Jonathan Rutherford looks at the connections between government and the insurance business in their joint project to reduce eligibility for sickness benefits.
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In November 2001 a conference assembled at Woodstock, near Oxford. Its subject was 'Malingering and Illness Deception'. The topic was a familiar one to the insurance industry, but it was now becoming a major political issue as New Labour committed itself to reducing the 2.6 million who were claiming Incapacity Benefit (IB). Amongst the 39 participants was Malcolm Wicks, then Parliamentary Under Secretary of State for Work, and Mansel Aylward, his Chief Medical Officer at the Department of Work and Pensions (DWP). Fraud - which amounts to less than 0.4 per cent of IB claims - was not the issue. The experts and academics present were the theorists and ideologues of welfare to work. What linked many of them together, including Aylward, was their association with the giant US income protection company UnumProvident, represented at the conference by John LoCascio. The goal was the transformation of the welfare system. The cultural meaning of illness would be redefined; growing numbers of claimants would be declared capable of work and 'motivated' into jobs. A new work ethic would transform IB recipients into entrepreneurs helping themselves out of poverty and into self-reliance. Five years later these goals would take a tangible form in New Labour's 2006 Welfare Reform Bill.
Between 1979 and 2005 the numbers of working age individuals claiming IB increased from 0.7m to 2.7m. In 1995, 21 per cent were recorded as having a mental health problem; by 2005 the proportion had risen to 39 per cent, or just under 1 million people. The 2000 Psychiatric Morbidity Survey identified one in six adults as suffering from a mental health problem: of these only 9 per cent were receiving some form of talking therapy. The Health and Safety Executive estimate that 10 million working days are lost each year due to stress, depression and anxiety, the biggest loss occurring in what was once the heartland of New Labour's electoral support, the professional occupations and the public sector. Despite these statistics, Britain has one of the highest work participation rates of OECD countries; while benefit levels are amongst the lowest in Western Europe and benefit claims are on a par with other countries.1 The system is not in crisis, and this is not the motivation for the proposed changes. New Labour's politics of welfare reform has subordinated concern for the sick and disabled to the creation of a new kind of market state: claimants will become customers exercising their free rational choice, government services will be outsourced to the private sector, and the welfare system will become a new source of revenue, profitability and economic growth.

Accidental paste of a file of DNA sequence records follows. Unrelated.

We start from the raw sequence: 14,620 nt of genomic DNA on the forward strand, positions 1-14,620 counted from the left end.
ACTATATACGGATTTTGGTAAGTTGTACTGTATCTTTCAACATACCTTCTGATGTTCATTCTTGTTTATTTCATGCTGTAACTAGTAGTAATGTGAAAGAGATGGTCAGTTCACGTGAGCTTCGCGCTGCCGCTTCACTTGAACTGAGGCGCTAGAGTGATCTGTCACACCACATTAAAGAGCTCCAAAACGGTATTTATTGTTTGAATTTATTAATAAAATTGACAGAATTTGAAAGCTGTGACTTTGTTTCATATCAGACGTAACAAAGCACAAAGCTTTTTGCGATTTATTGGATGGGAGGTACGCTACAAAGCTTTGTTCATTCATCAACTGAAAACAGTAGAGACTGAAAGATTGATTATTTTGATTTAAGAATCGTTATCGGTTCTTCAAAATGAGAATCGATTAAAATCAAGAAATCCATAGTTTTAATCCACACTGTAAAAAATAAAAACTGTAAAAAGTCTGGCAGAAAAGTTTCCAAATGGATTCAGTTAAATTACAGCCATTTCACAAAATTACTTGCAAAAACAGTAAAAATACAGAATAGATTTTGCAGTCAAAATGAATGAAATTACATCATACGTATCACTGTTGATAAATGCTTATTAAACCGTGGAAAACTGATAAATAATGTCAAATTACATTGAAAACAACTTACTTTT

The road to welfare reform
In 1993 Richard Berthaud of the Policy Studies Institute identified the causes of the continuing rise in IB claimants.2 In the period of growing unemployment under the Conservative government a fairly constant number of people left work because of ill health, only to find it increasingly difficult to re-enter the labour market. As unemployment began to fall the numbers on IB continued to accumulate. The problem lay not, as the right-wing press insisted, with malingering claimants and collusive GPs, but with the economy and with the hiring and firing practices of employers. Berthaud concluded: 'The increase has not been caused by excessive ease of entry to the system, but by difficulty of exit.' The Conservative government had its own agenda, however, and Peter Lilley, Secretary of State for Social Security in the 1992 administration, pointed the finger at claimants and the way their illnesses were diagnosed by GPs. According to Lilley: 'sickness and invalidity benefits were originally intended for those people who, "by reason of some specific disease or bodily or mental disablement" were unable to undertake work.' Social and psychological causes of illness were now being taken into account and as a result, 'the rules have been progressively widened and complicated'. The definition of incapacity had become 'fuzzy' (quoted in Kennedy & Wilson).
The 1994 Social Security (Incapacity for Work) Act was designed to end the 'fuzziness'. The Act introduced Incapacity Benefit and a number of key reforms to reduce the inflow of new claimants. Lilley hired John LoCascio to advise on 'claims management'. LoCascio was at that time second vice president of Unum, the leading US disability insurance company. He joined the 'medical evaluation group' that was set up to design more stringent medical tests. Another key figure in the group was Mansel Aylward. A new All Work Test was introduced in 1997. Instead of focusing on whether or not an individual was able to do their job, it would assess their general 'capacity to work' through a series of descriptors, for example 'Is unable to cope with changes in daily routine', 'Is frightened to go out alone'. Decisions on eligibility for benefit would be decided by Department of Social Security (DSS) non-medical adjudication officers advised by a newly recruited corps of DSS doctors trained by LoCascio. The new test, and the marginalising of claimants' own doctors, brought the rise in IB claimants to a halt.